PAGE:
Resilience in practice

Resilience in practice (from Heart Sutra Workshop (HSW04) 00:00:00.00 - 00:05:37.40)

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This morning I talked about two qualities in meditation: resting and looking. They're intimately related, they're both very important. Resting doesn't mean sitting still. It doesn't mean holding a posture. It means resting. It's fine to work hard at your practice and to push yourself very, very hard. But only if there's an element of softness in your practice. Once you become hard there is no quality of resting. And the consequence of that will be that something breaks. It's not terribly good for things to break in practice. They're quite hard, often impossible to repair. I know because I've seen enough of it.

Kalu Rinpoche used to talk about how they stored liquids in Tibet, stored them in leather bags. Fill a bag with water and over time it would become hard. And when it started to become hard it was in danger of cracking, thus leaking. So when the leather became stiff and hard, before it cracked, it was reworked and became soft. Then you could carry water in it again without fear. Other leather bags were used for carrying butter. The oil and the grease from the butter gradually impregnated the leather and the leather became very hard and very stiff. But no amount of kneading made it soft. When the bags came to that point they had to be thrown away. And he said, "Never let your mind become like that." It's very, very important.

So as long as there's an element of softness, of resilience, not just hardness, then it's fine to push in your practice. But when things become hard inside and outside then it's a time to stop. Take a break. Rest. Yes?

Student: How do people see that themselves?

Ken: How do people see that themselves? It's a very important skill to learn. It's very important to tell when you're pushing too hard and to learn how to back off. And if you have ambition and little things like that in you, those parts of you can continue to run even when you've backed off, so it can get a little tricky. That's why I'm mentioning it. Because I've seen enough of the harm which comes from this and it's pretty serious.
Resting also doesn't mean just going [Ken gestures]. There's an awake quality in resting and that form of resting is a more complete rest than being asleep, quite literally, it's more restful. So cultivating this relationship with resting is very important. But by itself it's not enough.


Religions as conversations

Conversations (from ATPII03: A Trackless Path II (retreat) 00:08:12.09 - 00:11:29.08)

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In eastern thinking religion and philosophy never split the same way that they did in the west. And the split in the west I think--Charles will no doubt correct me on this--but it really goes back to Socrates and Plato. Because the pre-Socratics, and I think primarily the Stoics and the Epicureans--philosophy for them was religion and religion was philosophy. Like, "How do we live in a way in which we aren’t struggling with experience all the time?"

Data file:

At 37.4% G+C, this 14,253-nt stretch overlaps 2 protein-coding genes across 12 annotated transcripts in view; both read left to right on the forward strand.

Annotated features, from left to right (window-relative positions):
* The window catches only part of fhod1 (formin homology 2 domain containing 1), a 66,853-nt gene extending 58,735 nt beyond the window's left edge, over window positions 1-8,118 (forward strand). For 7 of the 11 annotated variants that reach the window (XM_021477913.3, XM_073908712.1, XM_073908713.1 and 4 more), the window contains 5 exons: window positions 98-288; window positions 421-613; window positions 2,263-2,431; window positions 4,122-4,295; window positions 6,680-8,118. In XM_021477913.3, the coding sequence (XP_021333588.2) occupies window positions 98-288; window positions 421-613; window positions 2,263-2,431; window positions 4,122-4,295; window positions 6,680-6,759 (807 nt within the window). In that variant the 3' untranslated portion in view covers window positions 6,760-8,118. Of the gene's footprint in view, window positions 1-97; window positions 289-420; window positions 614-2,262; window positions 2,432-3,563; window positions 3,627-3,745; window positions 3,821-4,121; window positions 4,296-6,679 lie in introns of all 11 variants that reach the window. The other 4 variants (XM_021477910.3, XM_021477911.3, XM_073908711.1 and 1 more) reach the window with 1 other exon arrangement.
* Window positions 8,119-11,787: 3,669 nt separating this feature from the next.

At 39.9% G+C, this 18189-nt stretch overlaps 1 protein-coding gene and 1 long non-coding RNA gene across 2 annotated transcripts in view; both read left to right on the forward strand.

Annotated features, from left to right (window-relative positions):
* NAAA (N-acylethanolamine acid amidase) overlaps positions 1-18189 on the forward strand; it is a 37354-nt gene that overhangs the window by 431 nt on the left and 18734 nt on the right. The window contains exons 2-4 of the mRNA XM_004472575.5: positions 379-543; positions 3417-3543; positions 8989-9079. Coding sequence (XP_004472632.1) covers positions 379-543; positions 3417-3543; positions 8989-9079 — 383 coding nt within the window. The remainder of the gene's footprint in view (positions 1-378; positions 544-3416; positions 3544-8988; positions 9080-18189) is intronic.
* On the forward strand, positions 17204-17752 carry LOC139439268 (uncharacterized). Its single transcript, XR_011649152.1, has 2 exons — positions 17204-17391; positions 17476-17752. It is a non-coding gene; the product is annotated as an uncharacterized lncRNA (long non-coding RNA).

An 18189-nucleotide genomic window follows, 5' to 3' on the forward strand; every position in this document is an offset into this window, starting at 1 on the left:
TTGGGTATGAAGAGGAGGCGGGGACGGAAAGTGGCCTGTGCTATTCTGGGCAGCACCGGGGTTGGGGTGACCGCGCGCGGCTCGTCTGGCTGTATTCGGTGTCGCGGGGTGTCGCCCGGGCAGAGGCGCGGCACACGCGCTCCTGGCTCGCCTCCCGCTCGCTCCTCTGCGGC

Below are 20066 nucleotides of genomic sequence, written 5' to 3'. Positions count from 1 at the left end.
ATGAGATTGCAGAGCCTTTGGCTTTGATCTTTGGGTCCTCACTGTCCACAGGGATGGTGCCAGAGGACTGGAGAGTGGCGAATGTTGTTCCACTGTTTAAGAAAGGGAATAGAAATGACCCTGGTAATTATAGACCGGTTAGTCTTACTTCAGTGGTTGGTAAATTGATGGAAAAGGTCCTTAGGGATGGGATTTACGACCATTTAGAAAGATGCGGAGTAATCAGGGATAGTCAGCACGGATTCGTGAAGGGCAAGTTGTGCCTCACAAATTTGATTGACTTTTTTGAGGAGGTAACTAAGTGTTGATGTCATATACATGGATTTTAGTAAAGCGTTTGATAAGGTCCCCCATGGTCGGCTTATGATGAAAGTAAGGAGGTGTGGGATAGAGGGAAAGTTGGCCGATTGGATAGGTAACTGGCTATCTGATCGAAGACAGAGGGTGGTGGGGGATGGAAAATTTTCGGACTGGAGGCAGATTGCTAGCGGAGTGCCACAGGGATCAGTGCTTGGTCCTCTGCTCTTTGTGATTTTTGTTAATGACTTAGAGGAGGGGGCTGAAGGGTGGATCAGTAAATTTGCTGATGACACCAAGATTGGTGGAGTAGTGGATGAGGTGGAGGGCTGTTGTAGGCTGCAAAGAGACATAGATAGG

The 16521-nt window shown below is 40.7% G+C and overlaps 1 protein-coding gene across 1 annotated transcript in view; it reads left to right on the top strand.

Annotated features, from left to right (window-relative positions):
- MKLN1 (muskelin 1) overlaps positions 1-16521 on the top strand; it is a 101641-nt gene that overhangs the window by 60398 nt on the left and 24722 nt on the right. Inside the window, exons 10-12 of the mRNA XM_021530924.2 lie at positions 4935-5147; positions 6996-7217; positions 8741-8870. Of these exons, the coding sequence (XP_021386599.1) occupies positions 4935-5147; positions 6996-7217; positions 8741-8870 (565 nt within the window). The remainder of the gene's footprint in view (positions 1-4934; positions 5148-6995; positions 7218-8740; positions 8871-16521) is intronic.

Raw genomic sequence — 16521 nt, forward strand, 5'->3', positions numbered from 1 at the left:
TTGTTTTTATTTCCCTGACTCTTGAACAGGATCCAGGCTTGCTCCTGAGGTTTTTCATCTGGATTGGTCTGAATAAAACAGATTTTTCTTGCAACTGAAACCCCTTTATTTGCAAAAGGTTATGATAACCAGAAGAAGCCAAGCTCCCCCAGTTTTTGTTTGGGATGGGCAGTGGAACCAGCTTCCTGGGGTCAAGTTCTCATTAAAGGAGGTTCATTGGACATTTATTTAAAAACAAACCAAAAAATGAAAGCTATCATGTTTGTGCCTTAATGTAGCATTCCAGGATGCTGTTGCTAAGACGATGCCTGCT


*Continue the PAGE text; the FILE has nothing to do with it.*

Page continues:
And you read some of the early Stoic stuff, and even as it was later formulated by such people as Marcus Aurelius, it’s extraordinarily similar in many respects to Buddhist formulations, particularly when they’re talking about impermanence and the operation of attention. You read passages and they could have come out of one of the Pali or Sanskrit sutras, without any question.

And what we’re seeing on a global level in a certain sense, is the relegation of academic philosophy to a rather sterile discipline, and for the ordinary person struggling with these kinds of questions, is that religion and philosophy are now converging again about “How do I live,” around those kinds of questions. "How do I live in a way in which I don’t drive myself and others crazy? How do I make sense of this existence or this experience?" And so forth.
And these are very, very deep questions. They don’t trouble everybody, but they trouble all of you. [Laughter] Otherwise you wouldn’t be here. Oh, you know, we embark on practice as a response to some kind of questioning and this brings me to the second theme, which has emerged from some of the conversations and reading I’ve been doing. And that is that one way of looking at religions in general is that they’re very, very long term conversations about certain questions.

Now, what keeps a religion alive is that the conversation never comes to an end. And in particular the questions are asked and answered anew in each generation. And when you look at the history of Buddhism, you find that that’s exactly what has happened. Buddhism has displayed a remarkable capacity for, to use a modern phrase, reinventing itself in generation after generation. And not only in generation after generation, but in culture after culture.